Confidentiality/disclosure of information to other people

In the Health and Medical Personnel (Duties) Act (SFS 1998:531) it is stated that health professionals may not improperly divulge matters which come to their attention concerning the state of health or other personal matters of individuals. Provisions covering public health and medical care are also contained in the Secrecy Act (SFS1980:100).

Confidentiality in the case of potential danger

If a person who possesses a firearm is admitted to hospital for the care of a mental disturbance and the doctor who is directly responsible for his/her care is of the opinion that he/she should not possess one, it is this doctor's responsibility to report the matter to the police (Arms Act (SFS 1996:67).

End-of-life care and issues

Euthanasia/assisted suicide

The Swedish criminal code does not specifically deal with euthanasia.

Assisted suicide

A person who helps another to commit suicide or brings about his/her death can be faced with an accusation of murder or manslaughter. Please see below.


A person who helps another to commit suicide or brings about his/her death can be faced with an accusation of murder or manslaughter.

The relevant articles relating to murder and manslaughter can be found in Chapter 3 of the Swedish Criminal Code (SFS 1962:700):

Paragraph 1

Whoever causes the death of another person is guilty of murder and condemned to ten years' imprisonment or to life imprisonment.

Paragraph 2

If the crime mentioned in paragraph 1 is considered less serious as a result of particular circumstances or other factors, the sentence is that envisaged for involuntary (guilty) homicide, at least six and at most ten years' imprisonment.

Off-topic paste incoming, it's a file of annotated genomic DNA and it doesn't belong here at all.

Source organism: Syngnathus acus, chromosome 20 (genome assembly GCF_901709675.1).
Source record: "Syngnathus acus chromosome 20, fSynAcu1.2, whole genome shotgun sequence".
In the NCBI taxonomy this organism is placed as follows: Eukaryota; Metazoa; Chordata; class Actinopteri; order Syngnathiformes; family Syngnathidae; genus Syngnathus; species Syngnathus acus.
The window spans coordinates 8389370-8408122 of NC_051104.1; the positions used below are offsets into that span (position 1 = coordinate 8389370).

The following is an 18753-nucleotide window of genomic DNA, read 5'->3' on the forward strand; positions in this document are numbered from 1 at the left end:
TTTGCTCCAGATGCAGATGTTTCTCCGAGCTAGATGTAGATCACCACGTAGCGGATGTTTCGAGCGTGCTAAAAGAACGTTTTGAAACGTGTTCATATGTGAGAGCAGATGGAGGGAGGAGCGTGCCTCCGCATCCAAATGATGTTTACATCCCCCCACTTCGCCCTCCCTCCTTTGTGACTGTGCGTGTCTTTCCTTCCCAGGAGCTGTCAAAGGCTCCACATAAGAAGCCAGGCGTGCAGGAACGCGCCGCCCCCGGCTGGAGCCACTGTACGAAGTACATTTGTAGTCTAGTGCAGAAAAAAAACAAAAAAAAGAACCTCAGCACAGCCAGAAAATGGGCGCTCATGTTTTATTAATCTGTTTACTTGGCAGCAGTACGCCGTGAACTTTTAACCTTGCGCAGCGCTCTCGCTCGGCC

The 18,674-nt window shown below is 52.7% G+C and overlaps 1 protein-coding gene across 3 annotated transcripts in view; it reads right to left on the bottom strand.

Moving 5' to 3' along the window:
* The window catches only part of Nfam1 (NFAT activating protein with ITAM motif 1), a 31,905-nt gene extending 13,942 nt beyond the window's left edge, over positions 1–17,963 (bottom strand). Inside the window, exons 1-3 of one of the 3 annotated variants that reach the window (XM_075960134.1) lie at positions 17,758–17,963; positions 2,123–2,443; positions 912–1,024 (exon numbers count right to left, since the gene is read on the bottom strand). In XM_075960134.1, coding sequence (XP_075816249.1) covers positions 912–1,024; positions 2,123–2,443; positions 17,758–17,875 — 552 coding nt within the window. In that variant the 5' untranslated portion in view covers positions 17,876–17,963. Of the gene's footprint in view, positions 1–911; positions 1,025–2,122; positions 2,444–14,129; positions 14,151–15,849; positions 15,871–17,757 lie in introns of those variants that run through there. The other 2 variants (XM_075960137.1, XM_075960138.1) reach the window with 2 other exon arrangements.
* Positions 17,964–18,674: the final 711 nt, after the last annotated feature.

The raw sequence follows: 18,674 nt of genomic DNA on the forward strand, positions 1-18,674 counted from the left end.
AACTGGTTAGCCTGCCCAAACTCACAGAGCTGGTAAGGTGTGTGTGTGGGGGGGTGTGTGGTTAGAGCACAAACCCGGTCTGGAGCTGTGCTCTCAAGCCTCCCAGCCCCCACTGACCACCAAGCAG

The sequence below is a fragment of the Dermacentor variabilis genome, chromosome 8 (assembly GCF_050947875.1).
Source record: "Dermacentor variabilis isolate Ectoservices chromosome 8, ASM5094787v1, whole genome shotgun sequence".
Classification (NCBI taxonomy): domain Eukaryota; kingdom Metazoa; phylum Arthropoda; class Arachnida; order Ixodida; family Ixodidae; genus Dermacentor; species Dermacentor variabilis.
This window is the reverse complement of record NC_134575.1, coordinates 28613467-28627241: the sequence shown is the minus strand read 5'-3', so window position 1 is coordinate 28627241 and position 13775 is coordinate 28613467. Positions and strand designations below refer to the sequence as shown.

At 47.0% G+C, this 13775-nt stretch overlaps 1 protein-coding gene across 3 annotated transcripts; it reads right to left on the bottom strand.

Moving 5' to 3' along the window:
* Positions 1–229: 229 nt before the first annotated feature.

In the Swedish criminal code, tribunals can, under certain circumstances, inflict sentences which are less severe than those foreseen by the law. In the case of murder or manslaughter, as well as in certain circumstances, the criminal code grants the tribunal discretionary power to determine the punishment. In particular, the judge can inflict a lighter sentence on a person, if the accused is motivated by profound human compassion. The relevant dispositions are covered in Chapter 29 of the Criminal Code which states:

Paragraph 1

In order to ensure a uniform administration of justice, punishment shall be determined within the framework of punishment applicable according to the crime or crimes altogether.

At the time of the determination of punishment, special attention should be paid to damage, violation or danger engendered by the act, to the perception of the accused or that which he/she should have, as well as his/her intentions or motives.

Paragraph 3

At the time of determining punishment, the following points must be borne in mind – besides those which apply to particular cases – as attenuating circumstances.

Was the criminal act provoked by the serious reprehensible behaviour of somebody?

Was the ability of the accused to control his/her actions seriously diminished due to mental disorder or a state of excitement or another cause?

Has the behaviour of the accused been clearly influenced by a developmental retardation, lack of experience or a diminished judgmental capacity?

Is the crime the result of a great compassion for another individual?

Lighter sentences than those foreseen for such crimes can be given in these circumstances.


Leenen, H., Gevers, S. and Pinet, G. (1993),The Rights of Patients in Europe, Kluwer Taxation and Law Publishers, Boston

Sparring Björkstén K (1999), Information provided in the context of the original Lawnet project

[1] Senior psychiatrist and geriatrician



Last Updated: Wednesday 27 April 2011


  • Acknowledgements

    Alzheimer Euriope gratefully acknowledges the support of Fondation Médéric Alzheimer which made possible the data collection and publication of the country reports in our 2009 Yearbook.
  • Fondation Médéric Alzheimer